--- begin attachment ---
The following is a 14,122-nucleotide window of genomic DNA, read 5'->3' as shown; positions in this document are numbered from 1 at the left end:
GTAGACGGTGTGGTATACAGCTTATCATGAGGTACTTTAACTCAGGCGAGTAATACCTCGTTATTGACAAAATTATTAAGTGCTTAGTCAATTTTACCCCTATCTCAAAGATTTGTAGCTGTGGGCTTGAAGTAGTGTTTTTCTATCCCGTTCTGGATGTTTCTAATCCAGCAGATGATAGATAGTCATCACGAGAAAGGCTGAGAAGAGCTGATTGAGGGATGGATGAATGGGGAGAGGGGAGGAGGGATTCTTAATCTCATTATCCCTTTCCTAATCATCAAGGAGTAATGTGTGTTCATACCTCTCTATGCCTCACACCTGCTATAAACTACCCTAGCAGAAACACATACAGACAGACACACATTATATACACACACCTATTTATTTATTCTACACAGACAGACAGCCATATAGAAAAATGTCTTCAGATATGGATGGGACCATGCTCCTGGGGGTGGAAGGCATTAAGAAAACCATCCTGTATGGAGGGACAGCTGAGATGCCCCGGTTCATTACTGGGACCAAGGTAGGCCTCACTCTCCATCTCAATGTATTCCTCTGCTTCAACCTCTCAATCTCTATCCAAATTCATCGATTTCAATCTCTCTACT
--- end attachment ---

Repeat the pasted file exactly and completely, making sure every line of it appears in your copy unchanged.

The following is a 14,122-nucleotide window of genomic DNA, read 5'->3' as shown; positions in this document are numbered from 1 at the left end:
GTAGACGGTGTGGTATACAGCTTATCATGAGGTACTTTAACTCAGGCGAGTAATACCTCGTTATTGACAAAATTATTAAGTGCTTAGTCAATTTTACCCCTATCTCAAAGATTTGTAGCTGTGGGCTTGAAGTAGTGTTTTTCTATCCCGTTCTGGATGTTTCTAATCCAGCAGATGATAGATAGTCATCACGAGAAAGGCTGAGAAGAGCTGATTGAGGGATGGATGAATGGGGAGAGGGGAGGAGGGATTCTTAATCTCATTATCCCTTTCCTAATCATCAAGGAGTAATGTGTGTTCATACCTCTCTATGCCTCACACCTGCTATAAACTACCCTAGCAGAAACACATACAGACAGACACACATTATATACACACACCTATTTATTTATTCTACACAGACAGACAGCCATATAGAAAAATGTCTTCAGATATGGATGGGACCATGCTCCTGGGGGTGGAAGGCATTAAGAAAACCATCCTGTATGGAGGGACAGCTGAGATGCCCCGGTTCATTACTGGGACCAAGGTAGGCCTCACTCTCCATCTCAATGTATTCCTCTGCTTCAACCTCTCAATCTCTATCCAAATTCATCGATTTCAATCTCTCTACT